Fletcher Building critics have called for the company's chairman Bruce Hassall to resign, directors to put themselves up for re-election and a review of the company's culture and conduct.
NZ Shareholders Association chief executive Oliver Mander and KiwiSaver provider Simplicity (NZ) managing director Sam Stubbs have released a copy of a strongly-worded letter they have just sent to the company after an unsuccessful meeting on Friday.
They called for a board overhaul due to the Gib crisis and said Hassall was one of this country's highest-paid chairmen, getting more than $344,000 in fees annually.
"We call for the immediate resignation of the current chair. We call for the entire board to make themselves eligible for re-election at the company's annual shareholders' meeting later in 2022.
"We call for an independent culture and conduct review at Fletcher Building, with a focus on how your operating models affect your perspective towards customers, shareholders and other stakeholders.
"We expect the outcomes to be made public. We call for an independent risk and assurance review of Fletcher's risk identification, management and monitoring processes, at both a management and governance level. Again, we expect the report to be made public," the letter said.
In response to criticism, Fletcher chief executive Ross Taylor has cited a number of reasons behind the Gib shortage including hoarders.
He said last week he didn't want to over-emphasise this but hoarding was certainly a contributor to Winstone Wallboard's Gib shortage.
"Since the start of 2022, stockpiling has amounted to around 10 to 20 per cent of our present production volumes. It's part of the problem, not the whole problem."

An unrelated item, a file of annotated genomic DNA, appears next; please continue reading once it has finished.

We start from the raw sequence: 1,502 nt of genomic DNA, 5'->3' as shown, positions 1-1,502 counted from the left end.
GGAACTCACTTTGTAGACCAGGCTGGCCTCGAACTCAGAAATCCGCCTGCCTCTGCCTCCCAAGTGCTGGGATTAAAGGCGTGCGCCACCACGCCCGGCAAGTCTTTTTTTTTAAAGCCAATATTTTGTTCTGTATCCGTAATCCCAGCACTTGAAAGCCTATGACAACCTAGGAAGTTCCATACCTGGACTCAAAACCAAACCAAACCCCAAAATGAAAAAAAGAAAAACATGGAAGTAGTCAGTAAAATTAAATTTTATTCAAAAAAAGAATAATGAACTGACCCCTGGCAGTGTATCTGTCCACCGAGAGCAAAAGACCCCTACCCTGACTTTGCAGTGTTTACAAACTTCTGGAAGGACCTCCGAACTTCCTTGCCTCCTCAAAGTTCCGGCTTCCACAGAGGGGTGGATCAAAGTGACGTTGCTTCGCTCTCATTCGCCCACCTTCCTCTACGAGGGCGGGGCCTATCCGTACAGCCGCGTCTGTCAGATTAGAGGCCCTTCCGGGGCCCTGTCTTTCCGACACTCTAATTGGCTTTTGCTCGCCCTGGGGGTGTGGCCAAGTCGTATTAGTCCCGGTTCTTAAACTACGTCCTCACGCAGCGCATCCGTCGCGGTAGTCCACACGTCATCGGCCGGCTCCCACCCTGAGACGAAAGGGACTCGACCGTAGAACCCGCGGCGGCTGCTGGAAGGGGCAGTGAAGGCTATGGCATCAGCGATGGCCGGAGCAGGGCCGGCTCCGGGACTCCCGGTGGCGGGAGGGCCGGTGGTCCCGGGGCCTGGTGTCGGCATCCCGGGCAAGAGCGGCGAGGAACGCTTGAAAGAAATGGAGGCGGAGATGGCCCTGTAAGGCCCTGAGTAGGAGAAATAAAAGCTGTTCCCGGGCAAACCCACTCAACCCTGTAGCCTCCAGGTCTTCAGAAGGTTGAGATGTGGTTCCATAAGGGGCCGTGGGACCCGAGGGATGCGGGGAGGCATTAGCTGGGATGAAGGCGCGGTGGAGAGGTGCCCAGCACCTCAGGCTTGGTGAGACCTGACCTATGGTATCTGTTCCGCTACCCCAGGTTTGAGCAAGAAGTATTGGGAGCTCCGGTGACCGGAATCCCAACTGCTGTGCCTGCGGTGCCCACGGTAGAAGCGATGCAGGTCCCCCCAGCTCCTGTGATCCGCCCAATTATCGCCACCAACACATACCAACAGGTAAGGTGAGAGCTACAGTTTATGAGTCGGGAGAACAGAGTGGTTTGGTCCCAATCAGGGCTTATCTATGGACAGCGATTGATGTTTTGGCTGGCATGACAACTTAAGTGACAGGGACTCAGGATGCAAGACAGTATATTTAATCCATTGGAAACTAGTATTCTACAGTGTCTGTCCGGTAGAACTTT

Taylor was responding to the anger expressed against subsidiary Winstone Wallboards' inability to supply the amount of Gib needed.
Customers are turning to imports and shortages are blamed for financial failures.
Simplicity Living is importing Thai plasterboard and says it has banned Gib, and Naylor Love is buying Australian board.
Taylor said the business he runs was doing all it could, including building the new $400 million mill.
"We're producing enough wallboard to cover 50,000 houses a year," Taylor told the Herald via Zoom from Fletcher's head office at Penrose.
"Since early this year, people were storing wallboard. Plasterboard gets used, and pallets come back. We're not getting enough pallets back so that suggests there is wallboard out there," Taylor said.
New Zealand is only building 35,000 to 40,000 new homes a year, despite consents running at more than 50,000, he said.
The letter released today accused Fletcher's board of being light on relevant building sector experience.
Fletcher Building has, and must maintain, a social licence to operate, that said.
"It has an obligation to customers and stakeholders to maintain supply and competitive pricing to ensure the overall health of the building sector. It is failing in this, and we question the sustainability of the business model to deliver long-term performance for the company.
"We believe the conduct of the company has now created significant regulatory risk and a possible customer revolt. This crisis has highlighted what we see as systemic failures within the company which are ultimately the responsibility of the Fletcher Building board," Mander and Stubbs wrote.
Comment has been sought from Fletcher in response to the letter.